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Arthur Boyd 1920 - 1999, FIERY PULPIT ROCK, c1993 oil on canvas

Lot 18: Arthur Boyd 1920 - 1999, FIERY PULPIT ROCK, c1993 oil on canvas

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Description: Arthur Boyd 1920 - 1999, FIERY PULPIT ROCK, c1993 oil on canvasSIGNED: signed lower right: Arthur BoydDIMENSIONS: 91.0 x 122.0 cmEXHIBITED: Warrah School Society Exhibition, Gallery Savah, Sydney, December 1993PROVENANCE: Gallery Savah, SydneyPrivate collection, Perth, acquired from the above in 1993ESSAY:Featuring the monolithic Pulpit Rock, seemingly set alight in the scorching midday, and towering above the lone figure adrift in a boat on the Shoalhaven River, Fiery Pulpit Rock, Shoalhaven offers a powerful meditation upon the immense physical presence of Nature. A central feature of the Shoalhaven paintings executed during the eighties, Pulpit Rock has been compared by critics to the Mont Saint-Victoire of Cezanne's compositions, and even the haystacks and cathedrals that occupy Monet's oeuvre. Indeed, elaborating upon the religious significance imbued in his repeated use of this motif, Hoff suggests '... in these paintings of Pulpit Rock set between sky and water in an ambience of luminous space, Boyd restates the theme of the cyclic element in nature that had occupied him in the forties.'1 Acknowledging that he is religious 'in the sense that I am overawed by the marvellous things in the world and overawed by the awful things',2 thus Boyd here celebrates the beauty and wonder of the natural world - all the while implying that unless steps are taken to preserve this wilderness for future generations, it will be destroyed: '... I'd like to feel that through my work there is a possibility of making a contribution to a social progression or enlightenment. It would be nice if the creative effort or impulse was connected with a conscious contribution to society, a sort of duty or service. I think you have to make something which does involve concepts and ideas.'3 1. Hoff, U., The Art of Arthur Boyd, Deutsch, London, p. 78 2. Boyd, cited in McKenzie, J., Arthur Boyd at Bundanon, Academy Editions, London, 1994, p. 43 3. Boyd, cited in Gunn, G., Arthur Boyd: Seven Persistent Images, National Gallery of Australia, Canberra, 1985, p. 73 VERONICA ANGELATOS

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Brett Whiteley 1939 - 1992, TO REPEAT WITHOUT REPEATING, 1973 oil on plywood with ink and seashell

Lot 19: Brett Whiteley 1939 - 1992, TO REPEAT WITHOUT REPEATING, 1973 oil on plywood with ink and seashell

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Description: Brett Whiteley 1939 - 1992, TO REPEAT WITHOUT REPEATING, 1973 oil on plywood with ink and seashellSIGNED: signed and dated verso: brett whiteley 73DIMENSIONS: 88.5 x 83.0 cmEXHIBITED: Waves: Brett Whiteley, Australian Galleries, Melbourne, 1-19 June 1973, cat. 7LITERATURE: McGrath, S., Brett Whiteley, Bay Books, Sydney, 1979, p. 155PROVENANCE: Australian Galleries, MelbourneCompany collection, SydneyDeutscher and Hackett, Melbourne, 9-10 May 2007, lot 2Private collection, SydneyESSAY:'...And then she said, "Please produce something beautiful and simple, so we don't have to think too much," and I said "Yes, it's time for purity. Do you have a theme?" She turned and tinglingly said, "Yes, The Sea." '1 When Brett Whiteley's muse thus suggested the sea as a new theme, both appreciated the need for him to restore and recharge his creative soul after the gruelling production of his monumental Alchemy panels earlier that year. Demanding a total turning inward 'to steal the Fire',2 the large-scale frenetic eruptions characterising the Alchemy series had been inspired by his tumultuous experience living in New York - the violence, drug culture and potential destructiveness of that city embodying for Whiteley the epitome of Western corruption and excess. Now, turning his attention outward to the far more gentle subject of nature, and specifically waves, he found a theme which was not only visually satisfying, but emotionally and intellectually less draining. Unveiled at Australian Galleries in 1973, the nine oils and seven large drawings comprising the 'Waves series' betray a number of influences salient throughout Whiteley's entire oeuvre. Whether drawn with an unbelievable sparseness or a surging cacophony of linear swirls, the calligraphic line of the waves both reveals the artist's formidable talent as a draughtsman and, moreover, references his interest in Asian art, paying homage in particular to the celebrated 'Wave' by Hokusai. Similarly, one may discern allusions to his spiritual and artistic mentor, Vincent van Gogh, in whose work Whiteley perceived 'a heightening of reality, in that everything I looked at took on an intensity - an expandingness'.3 With its elegance and inspired simplicity, the present To Repeat Without Repeating, 1973 evokes precisely this kind of intense, meditative response that Whiteley had so admired - the scale of the work and turbulent subject inviting the viewer into a lyrical contemplation of colour and line. Interestingly, if the association between Whiteley and the ultramarine blue of his sumptuous Lavender Bay views finds its genesis here, the swirling, highly emotive movement could not be further from the flat expanses of sheer colour that would follow. 1. Whiteley, B., 'Introduction' in Waves, exhibition catalogue, Australian Galleries, Melbourne, June 1973 (unpaginated) 2. McGrath, S., Brett Whiteley, Bay Books, Sydney, 1979, p. 152 3. Whiteley, op. cit. (unpaginated) VERONICA ANGELATOS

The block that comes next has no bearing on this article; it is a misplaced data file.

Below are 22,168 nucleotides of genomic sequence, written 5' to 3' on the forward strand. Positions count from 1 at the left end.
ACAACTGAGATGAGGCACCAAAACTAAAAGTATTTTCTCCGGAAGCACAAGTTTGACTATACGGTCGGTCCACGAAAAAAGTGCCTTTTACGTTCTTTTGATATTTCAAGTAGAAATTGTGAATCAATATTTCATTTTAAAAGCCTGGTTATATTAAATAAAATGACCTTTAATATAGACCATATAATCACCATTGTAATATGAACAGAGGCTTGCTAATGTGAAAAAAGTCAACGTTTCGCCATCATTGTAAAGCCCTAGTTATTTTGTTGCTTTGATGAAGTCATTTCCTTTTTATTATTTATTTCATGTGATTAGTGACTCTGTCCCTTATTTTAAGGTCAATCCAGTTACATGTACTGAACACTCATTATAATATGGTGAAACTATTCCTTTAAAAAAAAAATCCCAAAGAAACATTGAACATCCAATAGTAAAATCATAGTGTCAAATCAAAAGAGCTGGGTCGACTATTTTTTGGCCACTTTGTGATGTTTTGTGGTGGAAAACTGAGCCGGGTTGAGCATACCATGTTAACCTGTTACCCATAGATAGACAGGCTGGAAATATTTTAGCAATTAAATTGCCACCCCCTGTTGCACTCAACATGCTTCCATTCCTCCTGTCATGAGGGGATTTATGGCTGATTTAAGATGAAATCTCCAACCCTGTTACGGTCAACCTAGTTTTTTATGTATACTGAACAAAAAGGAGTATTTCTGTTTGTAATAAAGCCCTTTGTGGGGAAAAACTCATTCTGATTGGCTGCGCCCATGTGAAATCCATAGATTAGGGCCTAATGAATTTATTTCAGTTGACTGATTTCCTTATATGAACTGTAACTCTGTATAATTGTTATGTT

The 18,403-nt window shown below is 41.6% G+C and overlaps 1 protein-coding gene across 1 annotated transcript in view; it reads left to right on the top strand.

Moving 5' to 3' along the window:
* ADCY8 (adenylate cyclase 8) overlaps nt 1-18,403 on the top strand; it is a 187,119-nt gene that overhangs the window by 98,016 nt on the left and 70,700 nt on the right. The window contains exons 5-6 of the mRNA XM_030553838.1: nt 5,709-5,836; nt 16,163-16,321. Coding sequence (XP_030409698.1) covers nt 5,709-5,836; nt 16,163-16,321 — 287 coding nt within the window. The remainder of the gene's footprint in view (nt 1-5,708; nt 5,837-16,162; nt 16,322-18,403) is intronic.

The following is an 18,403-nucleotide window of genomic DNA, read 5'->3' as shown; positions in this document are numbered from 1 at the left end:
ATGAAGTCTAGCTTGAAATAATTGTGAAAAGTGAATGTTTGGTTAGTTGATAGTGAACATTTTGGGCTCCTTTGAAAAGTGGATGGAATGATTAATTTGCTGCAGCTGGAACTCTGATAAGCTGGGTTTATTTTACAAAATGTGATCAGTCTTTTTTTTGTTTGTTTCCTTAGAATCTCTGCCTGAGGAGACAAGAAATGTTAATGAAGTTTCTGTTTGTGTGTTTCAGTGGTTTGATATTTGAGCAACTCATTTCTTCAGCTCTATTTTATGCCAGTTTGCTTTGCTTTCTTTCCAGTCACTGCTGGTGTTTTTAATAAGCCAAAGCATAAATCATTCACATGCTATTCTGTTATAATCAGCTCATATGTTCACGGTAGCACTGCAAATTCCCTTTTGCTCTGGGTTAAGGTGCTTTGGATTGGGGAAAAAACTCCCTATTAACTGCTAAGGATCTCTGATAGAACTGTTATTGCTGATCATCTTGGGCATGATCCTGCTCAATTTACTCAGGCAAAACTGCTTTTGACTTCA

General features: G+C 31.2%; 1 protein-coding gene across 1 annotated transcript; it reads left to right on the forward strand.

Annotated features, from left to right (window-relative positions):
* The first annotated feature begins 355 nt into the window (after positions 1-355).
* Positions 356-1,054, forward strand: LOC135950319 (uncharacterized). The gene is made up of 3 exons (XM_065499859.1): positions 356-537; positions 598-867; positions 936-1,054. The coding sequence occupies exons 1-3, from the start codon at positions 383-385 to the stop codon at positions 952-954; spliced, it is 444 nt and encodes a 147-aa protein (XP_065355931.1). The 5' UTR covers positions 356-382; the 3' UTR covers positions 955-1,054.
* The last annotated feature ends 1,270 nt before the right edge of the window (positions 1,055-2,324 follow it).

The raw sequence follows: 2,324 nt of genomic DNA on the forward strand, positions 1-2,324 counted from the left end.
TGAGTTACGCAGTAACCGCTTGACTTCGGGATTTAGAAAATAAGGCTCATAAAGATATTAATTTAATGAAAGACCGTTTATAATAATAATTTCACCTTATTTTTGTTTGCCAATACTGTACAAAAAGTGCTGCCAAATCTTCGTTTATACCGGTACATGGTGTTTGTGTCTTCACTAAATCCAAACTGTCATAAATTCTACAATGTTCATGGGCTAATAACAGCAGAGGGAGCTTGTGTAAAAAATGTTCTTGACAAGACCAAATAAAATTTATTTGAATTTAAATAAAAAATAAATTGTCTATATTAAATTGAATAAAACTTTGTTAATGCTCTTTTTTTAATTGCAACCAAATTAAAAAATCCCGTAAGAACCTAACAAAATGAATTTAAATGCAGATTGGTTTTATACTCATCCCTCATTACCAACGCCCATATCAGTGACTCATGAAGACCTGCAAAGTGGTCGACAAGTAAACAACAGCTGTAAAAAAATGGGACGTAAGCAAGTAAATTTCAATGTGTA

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Tony Tuckson 1921 - 1973, RED / BLACK / WHITE NO. 3, c1965 synthetic polymer paint on composition board